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November 3, 2015

Day By Day, List by List --- Guest Post by E. Katherine Kottaras


How many lists do you make on any given day? Maybe you make a list of all the homework assignments you have to complete each night, what gifts would be perfect for each of your family members as the holiday season approaches or the best pizza restaurants in your town.

If you're HOW TO BE BRAVE author E. Katherine Kottaras --- or the protagonist of her book, Georgia --- you also make lists of things you can do to live your bravest life, ways to experience anything and everything and not let fear get in your way. Below, Katherine explains why lists --- especially bucket lists --- are so important to her, as well as some of the items she has yet to cross off. Read her post below, and be sure to check out HOW TO BE BRAVE, out today!

I am forever making lists. To-do lists, grocery lists, lists of books I’ve read, soundtrack lists for my book as I write, lists of countries I’d like to visit someday. About once a week, I sit down and write a list composed of every single little thing I’m worried about. (This week’s list includes my daughter’s new skateboard, global warming and rising ocean levels, and --- at the very top --- people who Snapchat while driving.)

In HOW TO BE BRAVE, Georgia begins her senior year anxious, her mom having died over the summer. Before her death, her mom commanded her to live differently --- to try everything at least once and to never be ruled by fear. She decides to start really living for the first time and makes a list of 15 ways to be brave --- all the things she’s wanted to do but never had the courage to try.It’s the only way to honor her mom’s dying wish, but it’s not easy. Georgia’s often too embarrassed to go beyond her comfort zone. As Georgia tackles the list, she opens herself up to new experiences but also struggles with the reality of her fears and insecurities.

I wrote Georgia’s story after a particularly difficult period in my life --- my own mom died when my daughter was ten months old. My mom was my best friend, and I lost her at a time when I needed her most, and so I sank deep into my grief. Many mornings, I woke up to the chaos that was my life, and I didn’t know how I was going to go forward. I didn’t know what to do next. And I desperately wanted to wallow. But of course, with a new baby, there was only so far I could go.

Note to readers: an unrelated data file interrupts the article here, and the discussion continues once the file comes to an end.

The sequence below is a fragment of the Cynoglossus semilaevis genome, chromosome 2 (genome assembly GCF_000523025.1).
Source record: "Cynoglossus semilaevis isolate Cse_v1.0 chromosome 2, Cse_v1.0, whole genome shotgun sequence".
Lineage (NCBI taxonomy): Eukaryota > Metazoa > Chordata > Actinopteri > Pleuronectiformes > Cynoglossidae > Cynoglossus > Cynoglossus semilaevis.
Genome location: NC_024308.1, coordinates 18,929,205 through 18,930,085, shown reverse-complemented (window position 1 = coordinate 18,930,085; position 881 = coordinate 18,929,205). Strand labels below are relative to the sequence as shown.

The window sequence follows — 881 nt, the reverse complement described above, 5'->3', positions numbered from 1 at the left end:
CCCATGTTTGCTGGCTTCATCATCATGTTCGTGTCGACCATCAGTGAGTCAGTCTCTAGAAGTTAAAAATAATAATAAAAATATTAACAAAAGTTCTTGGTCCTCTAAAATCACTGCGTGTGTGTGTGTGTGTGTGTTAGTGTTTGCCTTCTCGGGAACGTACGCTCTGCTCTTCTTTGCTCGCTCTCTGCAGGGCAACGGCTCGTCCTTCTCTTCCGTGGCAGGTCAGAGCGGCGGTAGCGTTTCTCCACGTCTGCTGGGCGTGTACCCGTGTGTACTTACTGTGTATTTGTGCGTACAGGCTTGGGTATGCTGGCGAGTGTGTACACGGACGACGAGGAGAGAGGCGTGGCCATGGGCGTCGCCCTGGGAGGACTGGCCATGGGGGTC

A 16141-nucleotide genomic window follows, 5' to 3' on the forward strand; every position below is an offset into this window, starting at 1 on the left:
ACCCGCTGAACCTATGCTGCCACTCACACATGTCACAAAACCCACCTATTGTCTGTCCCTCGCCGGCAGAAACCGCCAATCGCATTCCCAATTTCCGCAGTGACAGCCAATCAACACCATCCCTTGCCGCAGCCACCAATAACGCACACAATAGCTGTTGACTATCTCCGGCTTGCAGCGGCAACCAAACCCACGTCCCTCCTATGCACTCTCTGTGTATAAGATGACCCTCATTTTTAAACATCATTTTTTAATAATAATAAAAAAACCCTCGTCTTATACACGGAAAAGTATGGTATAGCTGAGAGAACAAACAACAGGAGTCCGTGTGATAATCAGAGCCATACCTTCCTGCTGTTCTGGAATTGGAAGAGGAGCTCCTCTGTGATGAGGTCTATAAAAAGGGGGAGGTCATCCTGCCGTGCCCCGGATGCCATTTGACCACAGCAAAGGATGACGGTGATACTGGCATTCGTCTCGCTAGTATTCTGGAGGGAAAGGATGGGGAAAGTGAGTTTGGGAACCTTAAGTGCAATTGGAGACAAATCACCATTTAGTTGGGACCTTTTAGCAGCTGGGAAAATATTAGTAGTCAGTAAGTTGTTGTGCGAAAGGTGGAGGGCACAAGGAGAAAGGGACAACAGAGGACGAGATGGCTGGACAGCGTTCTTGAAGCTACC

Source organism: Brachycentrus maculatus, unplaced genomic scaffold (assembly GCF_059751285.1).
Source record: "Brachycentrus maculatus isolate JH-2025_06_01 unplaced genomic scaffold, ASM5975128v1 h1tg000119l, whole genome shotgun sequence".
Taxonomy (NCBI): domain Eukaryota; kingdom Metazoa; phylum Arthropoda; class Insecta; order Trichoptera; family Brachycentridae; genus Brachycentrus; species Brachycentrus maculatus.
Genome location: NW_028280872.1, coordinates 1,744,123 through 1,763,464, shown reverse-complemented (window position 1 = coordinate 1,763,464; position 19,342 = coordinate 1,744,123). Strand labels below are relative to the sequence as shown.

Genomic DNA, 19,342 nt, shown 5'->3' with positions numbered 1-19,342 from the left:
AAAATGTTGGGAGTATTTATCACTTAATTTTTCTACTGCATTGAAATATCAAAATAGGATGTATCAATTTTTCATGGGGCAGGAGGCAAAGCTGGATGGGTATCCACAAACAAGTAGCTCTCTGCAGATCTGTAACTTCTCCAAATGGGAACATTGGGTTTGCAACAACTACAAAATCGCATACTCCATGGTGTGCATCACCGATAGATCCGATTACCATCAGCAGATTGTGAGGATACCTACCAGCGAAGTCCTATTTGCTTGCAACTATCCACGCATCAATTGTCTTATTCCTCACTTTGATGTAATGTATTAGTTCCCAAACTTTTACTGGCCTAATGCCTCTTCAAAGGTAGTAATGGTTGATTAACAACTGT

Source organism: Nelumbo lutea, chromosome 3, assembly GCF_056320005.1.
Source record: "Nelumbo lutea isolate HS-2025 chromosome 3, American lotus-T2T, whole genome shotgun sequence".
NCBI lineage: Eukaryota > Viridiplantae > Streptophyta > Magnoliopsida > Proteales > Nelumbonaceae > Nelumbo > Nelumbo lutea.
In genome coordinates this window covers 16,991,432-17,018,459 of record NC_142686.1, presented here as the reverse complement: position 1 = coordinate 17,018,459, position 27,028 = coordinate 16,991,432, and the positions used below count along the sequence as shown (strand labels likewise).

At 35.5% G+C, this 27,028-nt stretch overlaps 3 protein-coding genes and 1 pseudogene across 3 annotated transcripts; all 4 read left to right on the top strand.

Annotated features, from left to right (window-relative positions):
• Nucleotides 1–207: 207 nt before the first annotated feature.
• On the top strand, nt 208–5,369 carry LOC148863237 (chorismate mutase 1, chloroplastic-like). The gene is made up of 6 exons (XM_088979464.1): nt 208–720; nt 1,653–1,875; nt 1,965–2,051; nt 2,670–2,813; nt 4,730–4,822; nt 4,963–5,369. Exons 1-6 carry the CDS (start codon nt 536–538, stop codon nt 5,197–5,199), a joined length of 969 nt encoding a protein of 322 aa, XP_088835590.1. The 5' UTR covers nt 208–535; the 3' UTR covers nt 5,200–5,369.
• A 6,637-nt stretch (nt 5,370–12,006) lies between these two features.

So, I focused on my daughter. Part of what saved me was the fact that I made lists: lists of places to take my daughter so we could get out of the house, lists of classes to take, lists of friends to call. And yes: I made a bucket list. At the very top was working through my grief so I could be a healthy mom to my daughter. Second was writing a book.

Life is change and transition and sometimes, chaos. Having lost both my parents (my dad died when I was 17years old), I’ve found this to be especially true during dark times of illness, loss and grief. I have been struck by the fear of moving forward, the fear of another day.

Georgia tries to be brave during a time of such darkness by writing a list, what she calls an “I Want to Live Life List, a Do Everything Be Brave List.” Sociologist, Scott Schaffer, says, "Lists really get to the heart of what it is we need to do to get through another day on this planet." Bucket lists in particular ask to us face our fears and step towards them, one by one. They ask us to be hopeful.

I have come to understand that being brave does not equate to being fearless. I am plenty afraid, and depending on the week, my lists of worries can be long or short. Regardless, I try to live, moment by moment. I try to remember that it is okay to hope for better, to expect better --- that it is okay to move forward, day by day, bullet point by bullet point.


Here are a few things on my Do Everything Be Brave List: 

·         Learn how to roller skate and/or ice skate without using the wall.

·         Ride my bike to yoga. (Bike lanes scare me!)

·         Hike to the bottom of the Grand Canyon (and all the way back up, I guess...)

·         Visit every continent (I’ve only been to two.)


Here are a few brave things I've done: 

·         Flown down the largest zip-line in the continental U.S. despite my fear of heights. (and gave                my eight-year old permission to do so as well.)

·         Paddle-boarded during high-wind season in Hawaii.

·         Fallen in love and stayed there for more than 20 years. 

·         Become a writer. I tell my students everyday: it's the scariest thing in the world. 

E. Katherine Kottaras is originally from Chicago, but now she writes and teaches in the Los Angeles area. She holds an M.A. in English from the University of California, Irvine and teaches writing and literature at Pasadena City College. She is at her happiest when she is either 1) at the playground with her husband and daughter and their wonderful community of friends, 2) breathing deeply in a full handstandor 3) writing.

Her debut YA contemporary novel, HOW TO BE BRAVE, is forthcoming from St. Martin’s Press (November 3, 2015). Her second book is tentatively set for a 2016 release.